Several robot-assisted surgery tools have been developed to support microsurgical procedures. AI-supported robots have been developed by Maastricht University Medical Center in Netherlands and Johns Hopkins (Smart Tissue Autonomous Robot) to suture small blood vessels/ tissues. AI-based surgical risk and quality management tools (e.g. Caresyntax’s qvident) have been developed to analyze the surgeon’s technical capabilities, and the success of these innovations currently in trail could have an impact in improving clinical outcomes particularly in emerging economies that lack the quality and availability of clinical workforce that is needed to serve their patient populations. AI-based clinical therapies and innovations are also expected to support patients with long-term neurological conditions and other disorders that require speech, physical and / or occupational therapy by personalizing, predicting patient response and performance and engaging the patient through gamification in some therapies where the patient can earn rewards with improved outcomes.
4) Predicting infectious disease outbreaks
AI plays a significant role in predicting future disease outbreaks and pandemics. BlueDot Inc., Metabiota and the ‘HealthMap’ software, developed by the Boston’s Children Hospital, use a range of Natural Language Processing (NLP) to predict endemic disease across the globe.
Looking to the future
AI’s impact on the healthcare sector is wide ranging, and can make diagnosis quicker and more precise, which translates to better patient outcomes. AI adopted in clinical research and drug discovery will lead to faster drug discoveries, revenue optimization and cost reduction for the R&D pipeline.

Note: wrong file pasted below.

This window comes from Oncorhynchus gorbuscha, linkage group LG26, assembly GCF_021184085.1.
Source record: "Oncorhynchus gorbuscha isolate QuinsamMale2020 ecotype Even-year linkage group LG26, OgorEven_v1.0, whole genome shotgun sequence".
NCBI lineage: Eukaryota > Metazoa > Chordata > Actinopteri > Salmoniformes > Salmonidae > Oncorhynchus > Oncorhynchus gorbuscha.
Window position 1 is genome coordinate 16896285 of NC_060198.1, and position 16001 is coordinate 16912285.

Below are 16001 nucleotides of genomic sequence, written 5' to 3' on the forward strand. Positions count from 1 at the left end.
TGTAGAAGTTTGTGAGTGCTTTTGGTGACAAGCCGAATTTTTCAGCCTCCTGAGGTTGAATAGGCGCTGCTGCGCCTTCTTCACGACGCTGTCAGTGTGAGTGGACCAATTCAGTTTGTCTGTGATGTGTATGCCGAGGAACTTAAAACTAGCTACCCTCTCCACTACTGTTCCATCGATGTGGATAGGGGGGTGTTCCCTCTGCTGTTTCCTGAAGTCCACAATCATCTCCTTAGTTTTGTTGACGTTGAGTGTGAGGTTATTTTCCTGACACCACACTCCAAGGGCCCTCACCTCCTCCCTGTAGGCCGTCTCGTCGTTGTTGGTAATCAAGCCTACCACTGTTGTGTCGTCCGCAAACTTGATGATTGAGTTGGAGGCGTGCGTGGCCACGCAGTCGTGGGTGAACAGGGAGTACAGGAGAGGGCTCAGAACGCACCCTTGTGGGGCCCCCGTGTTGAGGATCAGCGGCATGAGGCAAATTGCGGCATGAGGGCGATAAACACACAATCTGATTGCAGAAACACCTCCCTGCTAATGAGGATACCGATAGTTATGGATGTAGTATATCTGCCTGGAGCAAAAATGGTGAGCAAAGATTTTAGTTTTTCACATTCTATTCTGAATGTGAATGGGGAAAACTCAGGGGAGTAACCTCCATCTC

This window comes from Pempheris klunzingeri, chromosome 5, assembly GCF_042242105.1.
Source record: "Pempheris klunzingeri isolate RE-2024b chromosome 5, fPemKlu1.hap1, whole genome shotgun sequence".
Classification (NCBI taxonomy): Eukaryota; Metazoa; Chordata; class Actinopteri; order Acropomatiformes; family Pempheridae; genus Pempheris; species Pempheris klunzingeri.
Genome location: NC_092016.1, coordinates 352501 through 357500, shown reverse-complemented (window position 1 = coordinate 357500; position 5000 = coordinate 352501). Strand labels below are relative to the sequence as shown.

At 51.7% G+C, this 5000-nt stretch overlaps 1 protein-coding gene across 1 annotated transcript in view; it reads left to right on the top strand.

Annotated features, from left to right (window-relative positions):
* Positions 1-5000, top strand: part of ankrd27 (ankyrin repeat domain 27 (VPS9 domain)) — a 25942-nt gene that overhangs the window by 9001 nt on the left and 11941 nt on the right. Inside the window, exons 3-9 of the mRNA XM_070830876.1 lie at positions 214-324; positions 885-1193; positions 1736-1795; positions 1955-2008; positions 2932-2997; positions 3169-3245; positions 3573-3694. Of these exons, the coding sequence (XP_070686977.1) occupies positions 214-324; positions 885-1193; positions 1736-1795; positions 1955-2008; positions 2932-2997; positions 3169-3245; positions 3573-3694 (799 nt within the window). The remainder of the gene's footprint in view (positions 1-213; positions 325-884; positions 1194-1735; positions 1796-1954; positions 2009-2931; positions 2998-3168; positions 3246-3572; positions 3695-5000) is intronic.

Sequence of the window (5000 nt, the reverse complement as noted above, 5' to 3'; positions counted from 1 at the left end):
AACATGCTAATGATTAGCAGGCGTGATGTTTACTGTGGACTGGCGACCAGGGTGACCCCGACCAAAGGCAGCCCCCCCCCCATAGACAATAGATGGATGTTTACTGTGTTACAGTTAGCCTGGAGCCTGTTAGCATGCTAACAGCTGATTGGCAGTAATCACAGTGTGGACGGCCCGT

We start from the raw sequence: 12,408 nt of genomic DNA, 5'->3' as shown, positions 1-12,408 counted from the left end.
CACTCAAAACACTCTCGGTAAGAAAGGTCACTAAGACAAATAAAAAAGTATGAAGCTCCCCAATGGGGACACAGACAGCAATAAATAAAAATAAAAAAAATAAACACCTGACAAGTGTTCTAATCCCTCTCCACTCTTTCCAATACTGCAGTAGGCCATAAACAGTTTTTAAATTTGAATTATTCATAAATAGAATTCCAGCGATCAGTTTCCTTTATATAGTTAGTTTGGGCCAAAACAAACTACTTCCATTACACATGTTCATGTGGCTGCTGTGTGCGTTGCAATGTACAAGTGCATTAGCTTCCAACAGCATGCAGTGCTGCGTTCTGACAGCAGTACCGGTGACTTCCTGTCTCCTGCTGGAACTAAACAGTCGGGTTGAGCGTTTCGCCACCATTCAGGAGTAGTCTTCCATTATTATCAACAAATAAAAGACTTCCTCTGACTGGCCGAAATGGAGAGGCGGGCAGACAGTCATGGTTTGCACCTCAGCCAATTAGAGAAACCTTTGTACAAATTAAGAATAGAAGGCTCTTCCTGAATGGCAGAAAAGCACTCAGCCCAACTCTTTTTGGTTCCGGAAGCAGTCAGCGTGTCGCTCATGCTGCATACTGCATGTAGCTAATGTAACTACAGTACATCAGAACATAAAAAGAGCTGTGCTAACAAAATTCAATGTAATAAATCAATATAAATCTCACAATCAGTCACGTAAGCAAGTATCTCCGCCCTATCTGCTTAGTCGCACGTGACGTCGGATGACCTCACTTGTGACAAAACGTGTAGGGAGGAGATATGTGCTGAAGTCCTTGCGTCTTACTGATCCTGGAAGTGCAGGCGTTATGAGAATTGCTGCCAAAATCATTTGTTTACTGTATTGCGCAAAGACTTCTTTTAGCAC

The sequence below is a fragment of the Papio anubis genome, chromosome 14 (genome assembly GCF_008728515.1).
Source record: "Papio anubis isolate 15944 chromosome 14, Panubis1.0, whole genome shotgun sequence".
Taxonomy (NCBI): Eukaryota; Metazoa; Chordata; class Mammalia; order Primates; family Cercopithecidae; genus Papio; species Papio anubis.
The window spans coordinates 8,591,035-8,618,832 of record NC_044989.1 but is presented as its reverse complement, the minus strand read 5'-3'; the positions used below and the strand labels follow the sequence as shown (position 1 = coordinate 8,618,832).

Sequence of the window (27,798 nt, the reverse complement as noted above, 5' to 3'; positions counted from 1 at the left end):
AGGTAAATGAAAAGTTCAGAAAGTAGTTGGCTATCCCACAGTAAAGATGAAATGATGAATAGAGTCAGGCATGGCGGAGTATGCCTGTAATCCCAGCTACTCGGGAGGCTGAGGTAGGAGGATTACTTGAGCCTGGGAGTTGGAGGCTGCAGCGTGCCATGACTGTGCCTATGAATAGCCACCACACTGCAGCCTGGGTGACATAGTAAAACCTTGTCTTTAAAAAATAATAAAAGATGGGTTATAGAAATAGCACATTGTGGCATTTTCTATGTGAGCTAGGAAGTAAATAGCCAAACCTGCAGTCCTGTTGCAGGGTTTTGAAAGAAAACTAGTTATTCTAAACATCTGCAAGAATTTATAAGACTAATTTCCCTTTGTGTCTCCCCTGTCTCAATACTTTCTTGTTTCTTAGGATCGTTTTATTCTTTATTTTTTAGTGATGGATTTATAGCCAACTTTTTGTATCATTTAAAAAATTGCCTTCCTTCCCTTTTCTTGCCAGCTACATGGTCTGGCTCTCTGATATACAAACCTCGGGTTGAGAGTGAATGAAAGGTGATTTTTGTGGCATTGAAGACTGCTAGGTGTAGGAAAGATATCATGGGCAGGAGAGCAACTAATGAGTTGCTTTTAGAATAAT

Although the future of AI in healthcare is promising, we must acknowledge some of the practical and ethical challenges accompanying it. These span from data privacy concerns, a global shortage of AI scientists, limited skills and concerns about clinical workforce training, the need for significant capital investment in AI innovations and change management, and leadership support to address cultural resistance, as well as potential biases in the technology that may lead to inaccurate results.
Despite the concerns, few industries have more opportunity to use AI for the common good than healthcare. While there is growing evidence of its positive impact, from machine learning to support back office functions in hospitals, to disease surveillance mapping, there’s a much greater need to use AI to address patient safety risks, improve the patient experience and access to care (and therefore health equity), and support clinicians in using evidence-based, scientifically proven precision medicine to diagnose and treat critical illnesses.
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 KPMG (2021). Thriving in an AI World: Healthcare Insights. (https://advisory.kpmg.us/articles/2021/thriving-ai-world-healthcare.html)
 Medical Futurist (2019). A Guide to Artificial Intelligence in Healthcare.
 CapIQ, Crunchbase, and NetBase Quid (2020); Stanford University Human-Centered Artificial Intelligence (2021). Artificial Intelligence Index Report 2021.
 Stanford University Human-Centered Artificial Intelligence (2021). Artificial Intelligence Index Report 2021.